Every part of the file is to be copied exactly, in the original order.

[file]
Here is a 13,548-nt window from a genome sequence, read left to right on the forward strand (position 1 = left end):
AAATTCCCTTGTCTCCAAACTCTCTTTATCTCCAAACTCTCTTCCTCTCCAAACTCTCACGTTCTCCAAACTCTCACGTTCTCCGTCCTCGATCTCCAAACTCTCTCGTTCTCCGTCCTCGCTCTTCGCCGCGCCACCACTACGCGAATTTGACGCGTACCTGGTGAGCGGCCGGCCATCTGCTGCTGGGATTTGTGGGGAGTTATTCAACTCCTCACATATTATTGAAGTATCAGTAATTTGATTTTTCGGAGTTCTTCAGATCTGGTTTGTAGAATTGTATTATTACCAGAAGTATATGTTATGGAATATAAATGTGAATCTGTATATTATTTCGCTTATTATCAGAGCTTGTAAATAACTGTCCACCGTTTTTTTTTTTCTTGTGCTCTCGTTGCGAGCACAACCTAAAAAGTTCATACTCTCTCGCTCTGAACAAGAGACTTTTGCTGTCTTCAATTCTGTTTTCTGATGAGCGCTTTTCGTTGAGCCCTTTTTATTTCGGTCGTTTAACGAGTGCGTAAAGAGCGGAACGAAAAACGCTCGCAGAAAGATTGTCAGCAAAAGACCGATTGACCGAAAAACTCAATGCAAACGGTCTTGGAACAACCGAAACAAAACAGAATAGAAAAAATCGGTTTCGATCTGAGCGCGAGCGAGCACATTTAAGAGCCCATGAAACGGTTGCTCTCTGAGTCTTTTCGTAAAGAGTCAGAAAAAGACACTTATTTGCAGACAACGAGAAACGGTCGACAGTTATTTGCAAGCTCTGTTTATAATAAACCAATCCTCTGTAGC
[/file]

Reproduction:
Here is a 13,548-nt window from a genome sequence, read left to right on the forward strand (position 1 = left end):
AAATTCCCTTGTCTCCAAACTCTCTTTATCTCCAAACTCTCTTCCTCTCCAAACTCTCACGTTCTCCAAACTCTCACGTTCTCCGTCCTCGATCTCCAAACTCTCTCGTTCTCCGTCCTCGCTCTTCGCCGCGCCACCACTACGCGAATTTGACGCGTACCTGGTGAGCGGCCGGCCATCTGCTGCTGGGATTTGTGGGGAGTTATTCAACTCCTCACATATTATTGAAGTATCAGTAATTTGATTTTTCGGAGTTCTTCAGATCTGGTTTGTAGAATTGTATTATTACCAGAAGTATATGTTATGGAATATAAATGTGAATCTGTATATTATTTCGCTTATTATCAGAGCTTGTAAATAACTGTCCACCGTTTTTTTTTTTCTTGTGCTCTCGTTGCGAGCACAACCTAAAAAGTTCATACTCTCTCGCTCTGAACAAGAGACTTTTGCTGTCTTCAATTCTGTTTTCTGATGAGCGCTTTTCGTTGAGCCCTTTTTATTTCGGTCGTTTAACGAGTGCGTAAAGAGCGGAACGAAAAACGCTCGCAGAAAGATTGTCAGCAAAAGACCGATTGACCGAAAAACTCAATGCAAACGGTCTTGGAACAACCGAAACAAAACAGAATAGAAAAAATCGGTTTCGATCTGAGCGCGAGCGAGCACATTTAAGAGCCCATGAAACGGTTGCTCTCTGAGTCTTTTCGTAAAGAGTCAGAAAAAGACACTTATTTGCAGACAACGAGAAACGGTCGACAGTTATTTGCAAGCTCTGTTTATAATAAACCAATCCTCTGTAGC